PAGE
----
14 Apr Untaken photos also count
From an early age I knew that I wanted to be an archaeologist, there was no doubt, it was such a clear decision in my mind.
Then someone asked me “Or?” and I thought “Or what? There isn’t or, there isn’t an alternative, I’ll be an archaeologist!”: at that precise moment the riddle was formulated, I had never thought of an alternative!
So for days the thought buzzed in my head until something came to mind that I really liked and that I could really turn into a job: photography.
Since I can remember it has always been linked to exciting moments in my life, I have always associated it with moments of well-being and happiness. Today taking a photo is part of our daily life, but there was a time when the camera was taken out for special occasions: birthdays, ceremonies, parties, events. We’d take her on road trips with us on vacation, carefully deliver the pimp to the photographer, and look forward to seeing the photos on paper. Talking about it today seems like prehistory, but what a thrill!
Yet the thought of becoming a photographer never really convinced me, I liked it too much to turn it into a “job” (what an ugly word!), I preferred to keep it among my personal passions and so with my first salary as an archaeologist, I bought the my first entry level bridge, a Nikon D3200.
By now all cell phones have cameras with exceptional performance, but I belong to the Camera Forever school! I still prefer the good old camera to any latest generation smartphone.
Because a phone can take a picture but it will never take a photographer.
Don’t get me wrong, that doesn’t mean you don’t use your phone to seize the moment for lack of anything else, however there are too many things I love about that little box that your smartphone can’t satisfy: the weight of wearing it around your neck like a jewel precious; the hand I hold over the lens trying to shield it from anything; the grip around the camera body, chosen from dozens of other models to fit my hands perfectly; bring it close to your face and point your eye into the viewfinder and finally, the most important thing: the sound of the shutter. That tenth, hundredth, thousandth of a second when the shutter closes and produces an almost sentimental sound.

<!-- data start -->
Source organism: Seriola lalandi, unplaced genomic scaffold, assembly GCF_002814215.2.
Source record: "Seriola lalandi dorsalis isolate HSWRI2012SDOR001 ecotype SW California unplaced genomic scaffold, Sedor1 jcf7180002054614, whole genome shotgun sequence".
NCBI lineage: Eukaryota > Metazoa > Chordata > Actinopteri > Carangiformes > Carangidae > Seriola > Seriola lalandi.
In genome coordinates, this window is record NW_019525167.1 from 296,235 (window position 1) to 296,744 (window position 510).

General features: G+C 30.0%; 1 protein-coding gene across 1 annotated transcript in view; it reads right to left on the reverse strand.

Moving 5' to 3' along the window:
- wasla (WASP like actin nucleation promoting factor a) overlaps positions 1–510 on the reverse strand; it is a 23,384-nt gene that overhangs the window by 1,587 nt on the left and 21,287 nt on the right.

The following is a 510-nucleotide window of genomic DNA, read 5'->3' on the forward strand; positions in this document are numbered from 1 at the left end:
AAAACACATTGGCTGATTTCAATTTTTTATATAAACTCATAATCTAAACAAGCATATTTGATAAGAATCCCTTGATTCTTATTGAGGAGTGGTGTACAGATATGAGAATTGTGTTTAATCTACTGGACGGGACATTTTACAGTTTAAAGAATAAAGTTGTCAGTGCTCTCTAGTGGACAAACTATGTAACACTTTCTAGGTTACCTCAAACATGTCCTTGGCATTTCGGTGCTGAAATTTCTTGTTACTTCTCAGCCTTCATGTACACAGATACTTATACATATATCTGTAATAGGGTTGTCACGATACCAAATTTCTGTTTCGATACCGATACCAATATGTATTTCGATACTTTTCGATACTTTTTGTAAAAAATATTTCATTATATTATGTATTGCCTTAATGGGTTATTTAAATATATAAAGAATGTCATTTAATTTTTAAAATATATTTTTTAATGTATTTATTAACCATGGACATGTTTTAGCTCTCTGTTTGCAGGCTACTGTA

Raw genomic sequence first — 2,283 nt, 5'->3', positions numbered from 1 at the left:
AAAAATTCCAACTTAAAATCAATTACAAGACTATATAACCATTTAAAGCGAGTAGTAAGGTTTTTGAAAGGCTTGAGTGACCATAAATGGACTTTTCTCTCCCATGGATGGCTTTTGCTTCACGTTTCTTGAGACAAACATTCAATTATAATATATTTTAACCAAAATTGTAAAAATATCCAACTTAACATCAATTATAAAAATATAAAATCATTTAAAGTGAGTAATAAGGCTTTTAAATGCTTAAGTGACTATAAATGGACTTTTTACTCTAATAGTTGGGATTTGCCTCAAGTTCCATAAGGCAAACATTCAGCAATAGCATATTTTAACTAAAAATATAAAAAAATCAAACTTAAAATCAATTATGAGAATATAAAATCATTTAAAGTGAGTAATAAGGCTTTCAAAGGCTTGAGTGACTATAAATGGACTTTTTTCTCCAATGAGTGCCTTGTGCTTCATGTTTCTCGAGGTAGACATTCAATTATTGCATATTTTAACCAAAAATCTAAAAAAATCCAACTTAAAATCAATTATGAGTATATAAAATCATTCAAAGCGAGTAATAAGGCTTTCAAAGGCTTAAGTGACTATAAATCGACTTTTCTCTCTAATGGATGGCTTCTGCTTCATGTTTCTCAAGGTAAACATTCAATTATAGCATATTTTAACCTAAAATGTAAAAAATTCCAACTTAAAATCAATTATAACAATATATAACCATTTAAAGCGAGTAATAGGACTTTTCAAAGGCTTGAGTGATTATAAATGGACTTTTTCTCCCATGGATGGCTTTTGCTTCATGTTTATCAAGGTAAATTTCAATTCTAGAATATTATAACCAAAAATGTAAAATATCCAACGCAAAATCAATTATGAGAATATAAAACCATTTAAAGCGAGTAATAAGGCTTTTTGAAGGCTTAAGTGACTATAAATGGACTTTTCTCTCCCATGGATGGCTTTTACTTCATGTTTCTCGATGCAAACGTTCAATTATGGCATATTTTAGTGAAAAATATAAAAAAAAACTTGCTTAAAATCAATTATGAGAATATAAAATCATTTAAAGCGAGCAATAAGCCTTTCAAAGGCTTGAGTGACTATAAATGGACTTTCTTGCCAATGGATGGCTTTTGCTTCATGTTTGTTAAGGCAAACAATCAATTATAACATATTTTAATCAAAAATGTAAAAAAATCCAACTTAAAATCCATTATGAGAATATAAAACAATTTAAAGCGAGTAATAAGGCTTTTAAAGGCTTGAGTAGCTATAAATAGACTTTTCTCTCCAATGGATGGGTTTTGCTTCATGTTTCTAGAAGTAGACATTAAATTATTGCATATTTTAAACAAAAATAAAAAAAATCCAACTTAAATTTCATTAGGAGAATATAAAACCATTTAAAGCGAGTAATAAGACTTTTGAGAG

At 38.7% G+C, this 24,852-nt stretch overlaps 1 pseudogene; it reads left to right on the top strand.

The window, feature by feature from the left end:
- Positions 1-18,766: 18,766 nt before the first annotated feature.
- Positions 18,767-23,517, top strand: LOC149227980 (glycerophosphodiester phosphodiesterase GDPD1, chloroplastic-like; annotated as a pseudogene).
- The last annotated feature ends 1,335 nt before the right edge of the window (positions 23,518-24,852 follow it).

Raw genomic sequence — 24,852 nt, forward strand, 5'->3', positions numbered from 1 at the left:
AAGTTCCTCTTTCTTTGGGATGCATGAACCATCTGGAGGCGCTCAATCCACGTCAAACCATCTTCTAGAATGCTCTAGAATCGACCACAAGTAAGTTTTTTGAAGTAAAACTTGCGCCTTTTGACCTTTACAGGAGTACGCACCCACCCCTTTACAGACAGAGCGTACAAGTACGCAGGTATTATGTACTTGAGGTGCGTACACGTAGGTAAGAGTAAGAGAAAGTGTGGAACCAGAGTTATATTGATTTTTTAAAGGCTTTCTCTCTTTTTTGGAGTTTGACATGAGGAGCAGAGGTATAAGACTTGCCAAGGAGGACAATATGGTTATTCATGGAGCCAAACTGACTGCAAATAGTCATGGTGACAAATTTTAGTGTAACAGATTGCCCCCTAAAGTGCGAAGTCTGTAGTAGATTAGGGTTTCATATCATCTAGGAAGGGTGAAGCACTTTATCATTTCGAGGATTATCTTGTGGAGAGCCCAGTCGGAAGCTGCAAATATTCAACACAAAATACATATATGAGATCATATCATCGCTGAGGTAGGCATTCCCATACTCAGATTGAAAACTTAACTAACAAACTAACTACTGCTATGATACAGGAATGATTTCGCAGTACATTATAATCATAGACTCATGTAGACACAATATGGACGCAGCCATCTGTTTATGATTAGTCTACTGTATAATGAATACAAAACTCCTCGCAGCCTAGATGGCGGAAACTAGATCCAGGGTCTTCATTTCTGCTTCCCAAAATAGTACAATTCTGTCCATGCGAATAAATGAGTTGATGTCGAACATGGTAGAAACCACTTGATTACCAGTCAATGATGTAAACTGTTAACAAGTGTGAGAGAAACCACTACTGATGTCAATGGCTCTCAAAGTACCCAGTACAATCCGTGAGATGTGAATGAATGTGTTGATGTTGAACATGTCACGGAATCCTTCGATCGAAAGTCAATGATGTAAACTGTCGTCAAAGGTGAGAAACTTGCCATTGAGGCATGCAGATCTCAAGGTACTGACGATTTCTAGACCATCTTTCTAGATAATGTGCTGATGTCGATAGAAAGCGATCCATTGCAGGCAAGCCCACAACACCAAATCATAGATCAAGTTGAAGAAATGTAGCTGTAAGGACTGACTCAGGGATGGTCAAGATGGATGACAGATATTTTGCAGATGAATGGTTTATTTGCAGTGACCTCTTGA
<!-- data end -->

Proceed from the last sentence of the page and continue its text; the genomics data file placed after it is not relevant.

The perfect metaphor for life
In my romantic view of the world, photography is the perfect metaphor for life: it’s all about perspective.
The most negative events can turn into a relief when seen in the right light, heavy things become very light and even your body, taken at the right angle, seems to hover 3 meters off the ground, when in reality it is only a few centimetres. Learning to change perspective is one of the great teachings of photography; teaches us to look at our lives from the outside every now and then, look for the right light, remove those shadows that distort our faces, reduce contrasts.
One of the many things that made me fall in love with Marco was discovering that he was a photographer, this already told me so much about him and, curiously, photography had to do with our “first date” (as well as the archeology, but that’s another story!).
It was a warm autumn day in Rome, Marco had brought his camera with him, a beautiful Nikon DF, and I had asked him to teach me some tricks of the trade. Thus we spent the whole day strolling through the streets and neighborhoods of the city: first San Pietro and Prati, then Castel Sant’Angelo, the Lungo Tevere, the Pantheon, the Jewish quarter, finally Trastevere. The photos we took that day can be counted on the fingers of one hand, but the ones that scroll through my album of memories are many more.
Photography has played an important part in my life and also in Marco’s, in some way it can be said that it has brought us closer, but at the same time there are things that no photo can tell, because the eyes with which we looked at each other that day they would never have been bright enough in any photograph.
You know, untaken photos count too.
Marco taught me that a good photographer knows how to dose his shots, even if now digital gives us an infinite number. He knows how to mercilessly erase all those photos that aren’t worth it, but above all he knows when not to shoot, when the photo will never make that moment, when it’s only worth living.
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P.S. The cover photo was taken by Luca Caparrelli, a very good photographer of R